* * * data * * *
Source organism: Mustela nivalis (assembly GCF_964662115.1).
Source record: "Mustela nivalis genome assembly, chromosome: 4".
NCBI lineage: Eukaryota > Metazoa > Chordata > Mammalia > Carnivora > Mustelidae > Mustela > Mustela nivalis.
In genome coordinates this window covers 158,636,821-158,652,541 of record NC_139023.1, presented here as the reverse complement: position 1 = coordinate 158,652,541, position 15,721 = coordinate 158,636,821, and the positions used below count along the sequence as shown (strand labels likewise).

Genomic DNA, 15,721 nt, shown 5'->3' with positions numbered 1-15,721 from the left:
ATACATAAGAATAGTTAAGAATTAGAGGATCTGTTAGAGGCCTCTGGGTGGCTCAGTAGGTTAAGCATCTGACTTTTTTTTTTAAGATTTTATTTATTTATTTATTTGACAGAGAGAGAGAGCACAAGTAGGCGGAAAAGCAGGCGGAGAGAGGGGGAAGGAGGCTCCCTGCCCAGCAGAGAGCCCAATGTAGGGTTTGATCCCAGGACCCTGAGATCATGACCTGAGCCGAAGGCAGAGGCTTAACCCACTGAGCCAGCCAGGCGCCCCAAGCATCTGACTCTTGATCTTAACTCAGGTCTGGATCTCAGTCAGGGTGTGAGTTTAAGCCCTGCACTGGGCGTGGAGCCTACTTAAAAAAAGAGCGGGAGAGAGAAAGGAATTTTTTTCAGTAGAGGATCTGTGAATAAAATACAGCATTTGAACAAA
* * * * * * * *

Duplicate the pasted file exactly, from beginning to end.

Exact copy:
Source organism: Mustela nivalis (assembly GCF_964662115.1).
Source record: "Mustela nivalis genome assembly, chromosome: 4".
NCBI lineage: Eukaryota > Metazoa > Chordata > Mammalia > Carnivora > Mustelidae > Mustela > Mustela nivalis.
In genome coordinates this window covers 158,636,821-158,652,541 of record NC_139023.1, presented here as the reverse complement: position 1 = coordinate 158,652,541, position 15,721 = coordinate 158,636,821, and the positions used below count along the sequence as shown (strand labels likewise).

Genomic DNA, 15,721 nt, shown 5'->3' with positions numbered 1-15,721 from the left:
ATACATAAGAATAGTTAAGAATTAGAGGATCTGTTAGAGGCCTCTGGGTGGCTCAGTAGGTTAAGCATCTGACTTTTTTTTTTAAGATTTTATTTATTTATTTATTTGACAGAGAGAGAGAGCACAAGTAGGCGGAAAAGCAGGCGGAGAGAGGGGGAAGGAGGCTCCCTGCCCAGCAGAGAGCCCAATGTAGGGTTTGATCCCAGGACCCTGAGATCATGACCTGAGCCGAAGGCAGAGGCTTAACCCACTGAGCCAGCCAGGCGCCCCAAGCATCTGACTCTTGATCTTAACTCAGGTCTGGATCTCAGTCAGGGTGTGAGTTTAAGCCCTGCACTGGGCGTGGAGCCTACTTAAAAAAAGAGCGGGAGAGAGAAAGGAATTTTTTTCAGTAGAGGATCTGTGAATAAAATACAGCATTTGAACAAA